Exclusive Tutorial: How to Create Stunning Film Noir Style with Very Little Money
Few styles are as distinctive or eye-catching as classic film noir. But replicating it isn't as easy as it looks, particularly when you don't have much money.
Our good friend Tom Antos, who has had a number of tutorials featured on this site over the years (most recently an excellent tutorial for building a very convincing DIY rain machine), recently put together an exclusive tutorial just for us. In it, he shows us how to create a contemporary twist on the classic film noir style using incredibly inexpensive lights and color correction tools available to anybody with an NLE.
There are a few really useful tips on lighting film noir in this tutorial. First and foremost is key light placement. Since noir is, by its very definition, a moody, dramatic style, your best bet is to use a powerful single source for your key and place it off-axis in order to create dramatic shadows across your actress's face. Of course, with women, you typically want a more diffused key light to alleviate the hard nose shadows that come along with hard, direct lighting. Still, creating a sense of contrast on the face is essential, and you can usually forego a fill light altogether. The second key tip here is the bright, hard hair light/rim light, which is essential for cutting the character out from a background that is usually relatively dark. More often than not, you can get away with just these two sources (the key and rim) for lighting a character dramatically in the style of film noir. And as you can see from Tom's tutorial, they don't even have to be expensive lights. You can get away with hardware store work and clip lights if you shape them well.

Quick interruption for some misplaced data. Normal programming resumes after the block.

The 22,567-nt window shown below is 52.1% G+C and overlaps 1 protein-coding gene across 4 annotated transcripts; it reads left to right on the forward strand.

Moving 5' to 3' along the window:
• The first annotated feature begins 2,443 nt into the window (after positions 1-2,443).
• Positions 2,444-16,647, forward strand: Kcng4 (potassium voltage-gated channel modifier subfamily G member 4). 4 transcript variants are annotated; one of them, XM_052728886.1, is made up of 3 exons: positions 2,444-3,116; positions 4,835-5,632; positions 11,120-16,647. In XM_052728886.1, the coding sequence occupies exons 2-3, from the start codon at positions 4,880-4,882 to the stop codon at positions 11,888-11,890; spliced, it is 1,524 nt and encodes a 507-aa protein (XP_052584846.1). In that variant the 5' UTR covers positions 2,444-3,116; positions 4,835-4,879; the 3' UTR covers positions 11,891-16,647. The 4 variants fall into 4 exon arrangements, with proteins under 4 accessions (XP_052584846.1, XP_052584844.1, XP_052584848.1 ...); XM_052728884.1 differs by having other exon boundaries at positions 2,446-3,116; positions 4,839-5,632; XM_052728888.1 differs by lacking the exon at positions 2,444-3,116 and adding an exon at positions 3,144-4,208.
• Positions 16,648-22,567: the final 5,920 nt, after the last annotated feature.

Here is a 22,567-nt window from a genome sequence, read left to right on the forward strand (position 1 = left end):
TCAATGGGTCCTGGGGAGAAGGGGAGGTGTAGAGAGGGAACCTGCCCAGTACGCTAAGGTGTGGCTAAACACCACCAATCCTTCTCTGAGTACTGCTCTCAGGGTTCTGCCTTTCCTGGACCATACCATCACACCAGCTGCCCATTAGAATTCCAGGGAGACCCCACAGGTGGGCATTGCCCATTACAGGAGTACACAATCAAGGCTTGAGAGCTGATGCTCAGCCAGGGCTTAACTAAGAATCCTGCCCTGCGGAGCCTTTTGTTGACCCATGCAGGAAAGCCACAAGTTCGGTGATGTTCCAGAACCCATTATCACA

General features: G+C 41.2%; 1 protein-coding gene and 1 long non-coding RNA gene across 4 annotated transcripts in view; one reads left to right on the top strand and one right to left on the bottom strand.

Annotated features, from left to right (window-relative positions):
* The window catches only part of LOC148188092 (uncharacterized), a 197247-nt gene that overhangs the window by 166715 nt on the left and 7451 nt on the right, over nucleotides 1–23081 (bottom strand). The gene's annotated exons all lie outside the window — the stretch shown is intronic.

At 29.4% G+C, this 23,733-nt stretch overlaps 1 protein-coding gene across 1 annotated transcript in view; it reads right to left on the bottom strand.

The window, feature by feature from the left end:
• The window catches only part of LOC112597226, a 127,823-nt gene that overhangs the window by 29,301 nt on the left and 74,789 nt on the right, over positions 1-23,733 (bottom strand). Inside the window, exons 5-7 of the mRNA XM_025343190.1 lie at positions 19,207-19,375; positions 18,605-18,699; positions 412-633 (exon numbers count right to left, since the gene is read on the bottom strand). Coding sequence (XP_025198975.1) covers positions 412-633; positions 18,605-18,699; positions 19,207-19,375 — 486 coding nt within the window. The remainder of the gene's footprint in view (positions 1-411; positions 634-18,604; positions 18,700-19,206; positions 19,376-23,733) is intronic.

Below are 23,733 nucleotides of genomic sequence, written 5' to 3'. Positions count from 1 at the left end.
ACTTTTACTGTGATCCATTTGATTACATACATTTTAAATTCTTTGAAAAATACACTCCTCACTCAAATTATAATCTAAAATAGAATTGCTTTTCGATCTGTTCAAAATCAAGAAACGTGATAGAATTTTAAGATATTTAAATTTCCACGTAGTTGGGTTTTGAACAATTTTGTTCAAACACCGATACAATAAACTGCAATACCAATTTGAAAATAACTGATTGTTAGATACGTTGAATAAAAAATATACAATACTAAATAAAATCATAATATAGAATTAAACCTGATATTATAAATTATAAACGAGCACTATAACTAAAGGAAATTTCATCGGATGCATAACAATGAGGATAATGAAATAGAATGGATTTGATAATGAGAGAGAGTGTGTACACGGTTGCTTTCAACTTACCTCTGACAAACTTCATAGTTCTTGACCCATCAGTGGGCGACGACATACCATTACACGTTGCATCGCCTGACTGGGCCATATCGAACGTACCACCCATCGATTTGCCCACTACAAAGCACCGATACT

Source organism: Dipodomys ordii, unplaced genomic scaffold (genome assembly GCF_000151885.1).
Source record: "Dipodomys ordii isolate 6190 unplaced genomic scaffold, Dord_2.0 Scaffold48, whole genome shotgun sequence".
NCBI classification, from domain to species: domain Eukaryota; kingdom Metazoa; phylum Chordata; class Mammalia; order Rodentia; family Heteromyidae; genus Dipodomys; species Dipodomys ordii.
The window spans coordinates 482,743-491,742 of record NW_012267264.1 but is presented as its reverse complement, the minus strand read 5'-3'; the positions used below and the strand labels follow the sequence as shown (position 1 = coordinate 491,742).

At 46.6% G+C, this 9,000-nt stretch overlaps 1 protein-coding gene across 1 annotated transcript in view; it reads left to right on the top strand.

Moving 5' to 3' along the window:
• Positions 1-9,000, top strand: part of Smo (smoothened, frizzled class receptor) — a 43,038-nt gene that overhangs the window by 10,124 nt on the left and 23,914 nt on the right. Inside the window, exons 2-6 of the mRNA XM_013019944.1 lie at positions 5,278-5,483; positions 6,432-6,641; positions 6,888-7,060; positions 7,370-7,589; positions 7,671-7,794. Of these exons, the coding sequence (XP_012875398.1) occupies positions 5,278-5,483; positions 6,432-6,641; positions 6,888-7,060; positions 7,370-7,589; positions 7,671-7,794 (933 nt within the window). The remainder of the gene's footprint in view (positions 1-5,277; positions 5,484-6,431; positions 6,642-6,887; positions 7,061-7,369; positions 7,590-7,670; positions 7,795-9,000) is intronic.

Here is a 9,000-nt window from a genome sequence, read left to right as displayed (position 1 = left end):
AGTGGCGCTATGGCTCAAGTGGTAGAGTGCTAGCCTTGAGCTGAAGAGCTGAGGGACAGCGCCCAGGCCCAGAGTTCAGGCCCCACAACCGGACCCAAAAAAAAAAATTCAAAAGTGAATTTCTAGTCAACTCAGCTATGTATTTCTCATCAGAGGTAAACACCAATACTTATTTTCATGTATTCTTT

Additionally, film noir is one of the few styles where you're not only allowed to go crazy with making unique shadows in the background of your scene, but it's expected and encouraged. You can create gobos that look like venetian blinds (probably the most common), or you can shine light through just about anything in order to create shadows that are expressionistic and abstract. Some of my personal favorite practical gobos that you can find around just about anywhere are house plants and wall clocks. Plus, you can create your own customized gobos by cutting specific shapes out of a piece of cardboard.
Tom has a ton of great cinematography tutorials and reviews on his YouTube channel (plus a killer new short film), so be sure to head over and learn you some things. What are some of your tips and tricks for lighting film noir? Let us know down in the comments!